We had just about covered the entire planned search area when Mu gave a strong alert on something. I had to look at the ground for several moments before I could make sense of what I was looking at. Finally, the image resolved in my brain. It was the mandible of a cat.
Mu has found the aftermath of a coyote attack at least 115 times during the last seven years. Coyotes usually don’t leave much behind, but if they leave anything substantial, it is usually the lower teeth. I told Mu he was a good boy, and give him his treat reward. I asked him to sit while I examined the scene. The mandible was definitely from a cat, by the shape and the number of the teeth. They also appeared consistent with the age and size of the missing cat. 100 feet from their yard, in the woods, along the path he had been known to travel, everything fit with the hypothesis that this was the missing cat. I couldn’t find any evidence to rule it out. With Mu’s nose helping me, I found more skull fragments and part of a femur. I looked for any remnants of fur that could confirm or eliminate the lost cat, but we didn’t find any. Coyotes typically eat almost every part of their prey.
We got back to the house, and I told the cat’s owners that Mu found remains that could not be ruled out as having come from their cat, and that the location would strongly suggest that it was their cat. I told them they didn’t have to look at the remains, but they could if they wanted. They said they wanted to see, and I left the evidence with them while Mu and I continued along the coyotes’ trail in search of more evidence. We followed their trail for a quarter mile, but didn’t find anything else.
When we got back, the owners said the remains could belong to their cat. Another young cat had gone missing two weeks earlier on the next block, and the remains were not inconsistent with that cat, based on my limited information. They asked me if they should keep looking for their cat, and at first I didn’t know what to tell them. I felt 95% certain this was their cat, but I have been wrong at least once in the past. About six months ago, Mu found remains of a cat near the yard of a lost cat. There was some fur remaining and it generally matched the color of the lost cat. I told that cat owner that his cat had most likely been killed by a predator. The next day, his cat came home. The remains Mu found just happened to be from a similar looking cat.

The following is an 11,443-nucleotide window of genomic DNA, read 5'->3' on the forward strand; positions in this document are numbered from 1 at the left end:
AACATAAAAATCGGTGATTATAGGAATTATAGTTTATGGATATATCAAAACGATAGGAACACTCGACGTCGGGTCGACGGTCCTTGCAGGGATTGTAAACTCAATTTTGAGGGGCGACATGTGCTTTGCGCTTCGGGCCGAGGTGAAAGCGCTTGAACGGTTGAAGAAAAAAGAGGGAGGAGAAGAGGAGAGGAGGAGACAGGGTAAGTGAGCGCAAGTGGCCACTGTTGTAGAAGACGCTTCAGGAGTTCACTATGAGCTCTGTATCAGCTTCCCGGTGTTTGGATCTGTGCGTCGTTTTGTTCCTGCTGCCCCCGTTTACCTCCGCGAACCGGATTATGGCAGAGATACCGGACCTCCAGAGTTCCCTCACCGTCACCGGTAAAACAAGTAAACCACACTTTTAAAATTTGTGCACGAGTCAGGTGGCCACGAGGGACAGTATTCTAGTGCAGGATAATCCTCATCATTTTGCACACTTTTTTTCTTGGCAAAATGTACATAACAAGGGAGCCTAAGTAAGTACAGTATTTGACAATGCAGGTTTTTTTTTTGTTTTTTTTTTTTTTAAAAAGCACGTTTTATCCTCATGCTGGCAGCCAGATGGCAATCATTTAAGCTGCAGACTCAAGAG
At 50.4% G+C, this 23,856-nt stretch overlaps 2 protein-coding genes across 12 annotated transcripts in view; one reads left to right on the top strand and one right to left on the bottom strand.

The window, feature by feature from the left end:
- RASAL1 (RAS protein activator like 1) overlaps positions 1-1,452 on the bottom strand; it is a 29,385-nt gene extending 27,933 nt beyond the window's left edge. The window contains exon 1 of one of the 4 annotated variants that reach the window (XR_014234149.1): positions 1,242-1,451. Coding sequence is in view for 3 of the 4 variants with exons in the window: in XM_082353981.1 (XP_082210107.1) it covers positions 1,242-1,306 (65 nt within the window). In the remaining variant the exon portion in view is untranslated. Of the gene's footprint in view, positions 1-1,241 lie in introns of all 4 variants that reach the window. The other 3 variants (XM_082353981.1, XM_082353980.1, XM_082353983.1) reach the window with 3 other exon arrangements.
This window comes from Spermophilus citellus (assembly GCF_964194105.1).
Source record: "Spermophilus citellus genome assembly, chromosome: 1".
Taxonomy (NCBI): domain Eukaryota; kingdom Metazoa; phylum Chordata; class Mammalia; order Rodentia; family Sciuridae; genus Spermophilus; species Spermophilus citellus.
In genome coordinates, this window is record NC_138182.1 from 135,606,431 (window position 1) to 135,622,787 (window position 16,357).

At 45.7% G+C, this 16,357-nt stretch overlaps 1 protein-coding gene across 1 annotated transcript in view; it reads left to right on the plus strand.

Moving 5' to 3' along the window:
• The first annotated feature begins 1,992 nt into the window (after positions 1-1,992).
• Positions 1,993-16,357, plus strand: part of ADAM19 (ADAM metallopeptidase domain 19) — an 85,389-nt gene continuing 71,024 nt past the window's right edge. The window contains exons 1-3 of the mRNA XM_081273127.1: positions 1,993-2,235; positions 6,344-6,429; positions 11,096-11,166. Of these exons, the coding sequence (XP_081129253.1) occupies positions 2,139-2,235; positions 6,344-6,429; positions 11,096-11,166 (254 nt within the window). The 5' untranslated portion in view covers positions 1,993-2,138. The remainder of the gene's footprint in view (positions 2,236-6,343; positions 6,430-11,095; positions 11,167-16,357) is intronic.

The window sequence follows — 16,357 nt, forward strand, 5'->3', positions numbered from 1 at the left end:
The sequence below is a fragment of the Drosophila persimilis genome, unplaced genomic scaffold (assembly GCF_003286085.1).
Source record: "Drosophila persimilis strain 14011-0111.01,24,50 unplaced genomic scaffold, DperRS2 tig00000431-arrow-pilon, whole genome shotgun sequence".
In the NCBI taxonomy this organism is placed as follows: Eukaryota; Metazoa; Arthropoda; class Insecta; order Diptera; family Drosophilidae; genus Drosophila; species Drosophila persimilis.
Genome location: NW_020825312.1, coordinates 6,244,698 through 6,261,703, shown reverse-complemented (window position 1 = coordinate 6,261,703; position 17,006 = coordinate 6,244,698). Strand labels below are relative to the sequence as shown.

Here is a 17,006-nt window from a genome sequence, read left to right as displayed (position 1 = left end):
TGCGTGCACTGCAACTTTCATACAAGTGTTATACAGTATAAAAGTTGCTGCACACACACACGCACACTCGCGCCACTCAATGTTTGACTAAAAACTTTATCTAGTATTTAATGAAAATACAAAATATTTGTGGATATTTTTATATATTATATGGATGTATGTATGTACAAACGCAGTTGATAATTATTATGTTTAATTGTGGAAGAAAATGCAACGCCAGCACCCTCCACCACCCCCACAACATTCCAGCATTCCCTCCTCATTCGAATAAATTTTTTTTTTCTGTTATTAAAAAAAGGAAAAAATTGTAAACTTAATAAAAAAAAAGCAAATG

After I thought about it a few moments, I told them they should keep looking if they couldn’t confirm it was definitely their cat. I told them they could send the remains to a DNA lab for testing and confirmation, and they said they would. I hate to give them false hope when I was 95% certain their cat was deceased, but I wouldn’t want to stop them from looking if the 5% probability turned out to be true. They said they would keep searching until they got the DNA results.
Whatever the outcome, Mu did an excellent job, as always. Finding some cat teeth in acres of forest is something a human couldn’t hope to do. Even when I was looking right at the evidence that Mu pointed out, it took several moments to distinguish the object from the background of dirt and twigs. Without Mu, the cat’s owners probably would never have known what happened to their cat. Mu and I prefer to find the cat alive, but if my cat was missing, and no longer alive, I would prefer to know that than to always have to wonder.